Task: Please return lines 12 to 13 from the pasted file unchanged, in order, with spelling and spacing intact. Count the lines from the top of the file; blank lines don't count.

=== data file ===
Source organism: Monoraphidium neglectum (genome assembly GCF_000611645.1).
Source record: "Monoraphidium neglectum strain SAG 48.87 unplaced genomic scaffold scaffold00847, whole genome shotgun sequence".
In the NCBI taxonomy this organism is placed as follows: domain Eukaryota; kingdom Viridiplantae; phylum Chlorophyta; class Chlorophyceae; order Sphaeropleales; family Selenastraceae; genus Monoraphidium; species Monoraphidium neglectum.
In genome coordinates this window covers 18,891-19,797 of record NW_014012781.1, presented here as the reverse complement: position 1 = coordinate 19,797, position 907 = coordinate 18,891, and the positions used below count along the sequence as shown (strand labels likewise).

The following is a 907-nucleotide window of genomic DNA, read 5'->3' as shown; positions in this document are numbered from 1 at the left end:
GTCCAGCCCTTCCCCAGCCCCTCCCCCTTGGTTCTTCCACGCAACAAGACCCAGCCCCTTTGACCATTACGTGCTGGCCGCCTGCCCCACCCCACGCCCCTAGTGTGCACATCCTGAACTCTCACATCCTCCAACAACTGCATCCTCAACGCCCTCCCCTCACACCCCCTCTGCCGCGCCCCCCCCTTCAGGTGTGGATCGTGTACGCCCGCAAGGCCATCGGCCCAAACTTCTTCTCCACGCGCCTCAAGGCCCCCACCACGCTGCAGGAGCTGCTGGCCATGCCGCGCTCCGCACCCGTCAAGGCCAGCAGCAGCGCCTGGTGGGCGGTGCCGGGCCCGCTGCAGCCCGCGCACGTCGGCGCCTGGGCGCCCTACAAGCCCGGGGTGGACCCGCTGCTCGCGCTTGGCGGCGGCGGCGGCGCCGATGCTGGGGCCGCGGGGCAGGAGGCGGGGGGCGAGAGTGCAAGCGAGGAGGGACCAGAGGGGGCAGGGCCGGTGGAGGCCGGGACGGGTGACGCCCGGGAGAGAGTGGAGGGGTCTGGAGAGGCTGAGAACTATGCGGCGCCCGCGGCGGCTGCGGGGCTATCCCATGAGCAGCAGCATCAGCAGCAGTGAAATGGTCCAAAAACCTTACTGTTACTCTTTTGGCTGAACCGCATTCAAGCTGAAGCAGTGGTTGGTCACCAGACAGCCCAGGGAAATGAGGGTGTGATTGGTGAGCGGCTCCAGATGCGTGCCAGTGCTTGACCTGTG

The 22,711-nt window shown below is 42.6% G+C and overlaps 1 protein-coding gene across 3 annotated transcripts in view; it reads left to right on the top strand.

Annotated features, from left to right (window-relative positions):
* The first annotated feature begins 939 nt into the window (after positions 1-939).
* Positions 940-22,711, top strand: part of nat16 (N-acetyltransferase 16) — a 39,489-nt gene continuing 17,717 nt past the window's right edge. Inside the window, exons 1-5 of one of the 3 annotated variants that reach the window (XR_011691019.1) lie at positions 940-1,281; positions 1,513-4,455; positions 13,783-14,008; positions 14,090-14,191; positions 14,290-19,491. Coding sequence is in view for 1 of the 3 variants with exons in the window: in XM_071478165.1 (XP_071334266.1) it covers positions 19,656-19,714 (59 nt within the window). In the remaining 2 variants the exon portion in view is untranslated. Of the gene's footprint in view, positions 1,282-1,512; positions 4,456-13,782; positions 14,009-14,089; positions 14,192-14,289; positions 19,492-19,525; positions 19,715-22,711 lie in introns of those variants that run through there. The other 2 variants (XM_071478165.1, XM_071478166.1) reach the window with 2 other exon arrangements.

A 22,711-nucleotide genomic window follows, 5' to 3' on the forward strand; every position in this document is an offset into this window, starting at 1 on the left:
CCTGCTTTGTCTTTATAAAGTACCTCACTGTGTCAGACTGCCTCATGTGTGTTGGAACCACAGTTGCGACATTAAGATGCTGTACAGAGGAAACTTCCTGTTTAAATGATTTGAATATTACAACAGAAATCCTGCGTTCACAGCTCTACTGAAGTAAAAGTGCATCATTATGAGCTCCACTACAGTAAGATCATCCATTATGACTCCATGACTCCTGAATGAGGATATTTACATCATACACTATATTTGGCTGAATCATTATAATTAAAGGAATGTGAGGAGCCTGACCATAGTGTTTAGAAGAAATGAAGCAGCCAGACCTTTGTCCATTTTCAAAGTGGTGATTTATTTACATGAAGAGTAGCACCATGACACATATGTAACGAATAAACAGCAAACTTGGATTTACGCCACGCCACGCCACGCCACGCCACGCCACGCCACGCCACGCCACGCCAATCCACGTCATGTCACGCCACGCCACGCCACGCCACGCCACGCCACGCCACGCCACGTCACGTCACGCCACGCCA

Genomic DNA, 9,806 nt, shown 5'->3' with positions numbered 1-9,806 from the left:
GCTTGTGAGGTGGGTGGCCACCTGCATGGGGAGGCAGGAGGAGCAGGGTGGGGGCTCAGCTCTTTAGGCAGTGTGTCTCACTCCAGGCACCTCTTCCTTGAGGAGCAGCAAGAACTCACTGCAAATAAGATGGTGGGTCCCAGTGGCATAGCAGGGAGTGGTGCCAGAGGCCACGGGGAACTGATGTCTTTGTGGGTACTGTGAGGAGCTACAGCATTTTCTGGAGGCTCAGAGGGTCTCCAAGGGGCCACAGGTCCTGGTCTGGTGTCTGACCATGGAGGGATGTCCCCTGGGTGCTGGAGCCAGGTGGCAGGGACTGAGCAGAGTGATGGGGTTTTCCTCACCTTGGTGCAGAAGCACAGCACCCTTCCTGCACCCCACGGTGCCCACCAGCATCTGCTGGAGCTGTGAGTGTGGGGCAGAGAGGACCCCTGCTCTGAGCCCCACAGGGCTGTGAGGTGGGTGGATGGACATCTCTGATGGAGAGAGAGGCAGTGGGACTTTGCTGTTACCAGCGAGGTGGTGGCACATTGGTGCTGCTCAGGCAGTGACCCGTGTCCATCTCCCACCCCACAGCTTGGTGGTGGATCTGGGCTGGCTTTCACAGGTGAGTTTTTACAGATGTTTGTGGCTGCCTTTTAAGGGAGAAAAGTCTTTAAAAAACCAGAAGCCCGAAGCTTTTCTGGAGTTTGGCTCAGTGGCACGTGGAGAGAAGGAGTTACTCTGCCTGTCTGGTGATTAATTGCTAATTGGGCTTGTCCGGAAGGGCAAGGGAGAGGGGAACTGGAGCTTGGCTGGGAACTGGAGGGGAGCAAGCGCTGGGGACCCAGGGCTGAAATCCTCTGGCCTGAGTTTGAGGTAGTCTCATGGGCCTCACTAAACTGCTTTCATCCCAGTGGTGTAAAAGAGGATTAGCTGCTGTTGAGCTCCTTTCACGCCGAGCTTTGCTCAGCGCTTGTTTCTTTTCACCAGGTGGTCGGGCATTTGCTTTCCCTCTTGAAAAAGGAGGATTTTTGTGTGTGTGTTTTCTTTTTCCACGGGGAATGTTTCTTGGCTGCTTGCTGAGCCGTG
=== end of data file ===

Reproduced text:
CCTGCTTTGTCTTTATAAAGTACCTCACTGTGTCAGACTGCCTCATGTGTGTTGGAACCACAGTTGCGACATTAAGATGCTGTACAGAGGAAACTTCCTGTTTAAATGATTTGAATATTACAACAGAAATCCTGCGTTCACAGCTCTACTGAAGTAAAAGTGCATCATTATGAGCTCCACTACAGTAAGATCATCCATTATGACTCCATGACTCCTGAATGAGGATATTTACATCATACACTATATTTGGCTGAATCATTATAATTAAAGGAATGTGAGGAGCCTGACCATAGTGTTTAGAAGAAATGAAGCAGCCAGACCTTTGTCCATTTTCAAAGTGGTGATTTATTTACATGAAGAGTAGCACCATGACACATATGTAACGAATAAACAGCAAACTTGGATTTACGCCACGCCACGCCACGCCACGCCACGCCACGCCACGCCACGCCACGCCAATCCACGTCATGTCACGCCACGCCACGCCACGCCACGCCACGCCACGCCACGCCACGTCACGTCACGCCACGCCA

Genomic DNA, 9,806 nt, shown 5'->3' with positions numbered 1-9,806 from the left: